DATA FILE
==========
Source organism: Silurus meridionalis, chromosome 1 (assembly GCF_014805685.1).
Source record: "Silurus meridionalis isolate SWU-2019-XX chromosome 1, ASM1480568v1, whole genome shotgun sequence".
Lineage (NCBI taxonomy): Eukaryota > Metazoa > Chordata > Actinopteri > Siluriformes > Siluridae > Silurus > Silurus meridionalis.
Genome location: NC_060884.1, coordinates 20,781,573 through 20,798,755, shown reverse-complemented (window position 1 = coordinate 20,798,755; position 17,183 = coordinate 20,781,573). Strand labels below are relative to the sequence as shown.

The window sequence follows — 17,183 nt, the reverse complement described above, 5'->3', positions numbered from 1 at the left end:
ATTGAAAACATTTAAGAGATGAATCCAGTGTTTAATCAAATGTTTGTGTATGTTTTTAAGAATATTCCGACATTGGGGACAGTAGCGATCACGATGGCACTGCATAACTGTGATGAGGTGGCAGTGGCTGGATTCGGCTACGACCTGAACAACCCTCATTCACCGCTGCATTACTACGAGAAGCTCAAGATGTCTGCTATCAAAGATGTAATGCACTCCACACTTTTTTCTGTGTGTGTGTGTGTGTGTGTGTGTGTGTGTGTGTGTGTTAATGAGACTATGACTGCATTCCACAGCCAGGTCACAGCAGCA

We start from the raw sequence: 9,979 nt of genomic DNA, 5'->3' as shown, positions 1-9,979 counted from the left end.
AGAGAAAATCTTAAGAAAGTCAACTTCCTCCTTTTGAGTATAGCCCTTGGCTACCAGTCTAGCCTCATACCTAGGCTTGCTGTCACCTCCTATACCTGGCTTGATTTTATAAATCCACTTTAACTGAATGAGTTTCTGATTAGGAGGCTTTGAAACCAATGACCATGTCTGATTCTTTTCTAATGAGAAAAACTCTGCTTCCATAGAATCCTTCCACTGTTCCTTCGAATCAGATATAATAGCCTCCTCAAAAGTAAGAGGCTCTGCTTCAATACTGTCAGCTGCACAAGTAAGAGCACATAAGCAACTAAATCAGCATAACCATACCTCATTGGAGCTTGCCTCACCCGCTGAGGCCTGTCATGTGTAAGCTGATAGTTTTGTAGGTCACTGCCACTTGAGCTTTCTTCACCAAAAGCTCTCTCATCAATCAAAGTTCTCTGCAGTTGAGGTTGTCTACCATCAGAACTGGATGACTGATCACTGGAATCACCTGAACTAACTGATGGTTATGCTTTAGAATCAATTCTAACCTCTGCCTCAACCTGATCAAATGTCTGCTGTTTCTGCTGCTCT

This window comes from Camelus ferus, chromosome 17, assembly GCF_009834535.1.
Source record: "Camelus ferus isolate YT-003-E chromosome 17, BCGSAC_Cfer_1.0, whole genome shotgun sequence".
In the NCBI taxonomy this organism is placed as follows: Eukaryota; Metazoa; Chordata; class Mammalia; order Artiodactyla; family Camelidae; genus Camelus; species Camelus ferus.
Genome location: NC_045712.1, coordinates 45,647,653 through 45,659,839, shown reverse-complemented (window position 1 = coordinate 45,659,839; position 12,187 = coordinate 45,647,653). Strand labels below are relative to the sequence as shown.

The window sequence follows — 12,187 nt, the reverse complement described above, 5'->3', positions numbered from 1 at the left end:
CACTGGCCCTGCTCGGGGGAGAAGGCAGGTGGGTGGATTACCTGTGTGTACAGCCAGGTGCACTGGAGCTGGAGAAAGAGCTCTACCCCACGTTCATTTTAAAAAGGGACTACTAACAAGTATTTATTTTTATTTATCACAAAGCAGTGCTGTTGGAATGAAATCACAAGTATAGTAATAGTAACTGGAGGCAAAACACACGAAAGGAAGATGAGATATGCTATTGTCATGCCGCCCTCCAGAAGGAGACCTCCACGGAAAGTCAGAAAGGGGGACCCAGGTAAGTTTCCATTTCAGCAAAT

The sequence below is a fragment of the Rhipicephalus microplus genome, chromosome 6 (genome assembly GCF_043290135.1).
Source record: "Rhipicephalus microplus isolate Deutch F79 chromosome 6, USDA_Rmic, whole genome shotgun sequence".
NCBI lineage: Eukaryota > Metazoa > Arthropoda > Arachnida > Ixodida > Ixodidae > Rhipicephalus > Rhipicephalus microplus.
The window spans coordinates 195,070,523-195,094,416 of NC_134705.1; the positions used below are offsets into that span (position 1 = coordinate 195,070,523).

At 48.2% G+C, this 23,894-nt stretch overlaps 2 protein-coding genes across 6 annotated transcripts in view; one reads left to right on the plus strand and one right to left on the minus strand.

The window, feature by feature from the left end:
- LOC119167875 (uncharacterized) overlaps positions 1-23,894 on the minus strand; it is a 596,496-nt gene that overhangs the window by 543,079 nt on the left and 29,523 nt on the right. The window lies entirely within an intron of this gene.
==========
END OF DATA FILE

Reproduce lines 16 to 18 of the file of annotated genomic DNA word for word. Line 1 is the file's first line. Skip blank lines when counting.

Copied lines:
Source record: "Rhipicephalus microplus isolate Deutch F79 chromosome 6, USDA_Rmic, whole genome shotgun sequence".
NCBI lineage: Eukaryota > Metazoa > Arthropoda > Arachnida > Ixodida > Ixodidae > Rhipicephalus > Rhipicephalus microplus.
The window spans coordinates 195,070,523-195,094,416 of NC_134705.1; the positions used below are offsets into that span (position 1 = coordinate 195,070,523).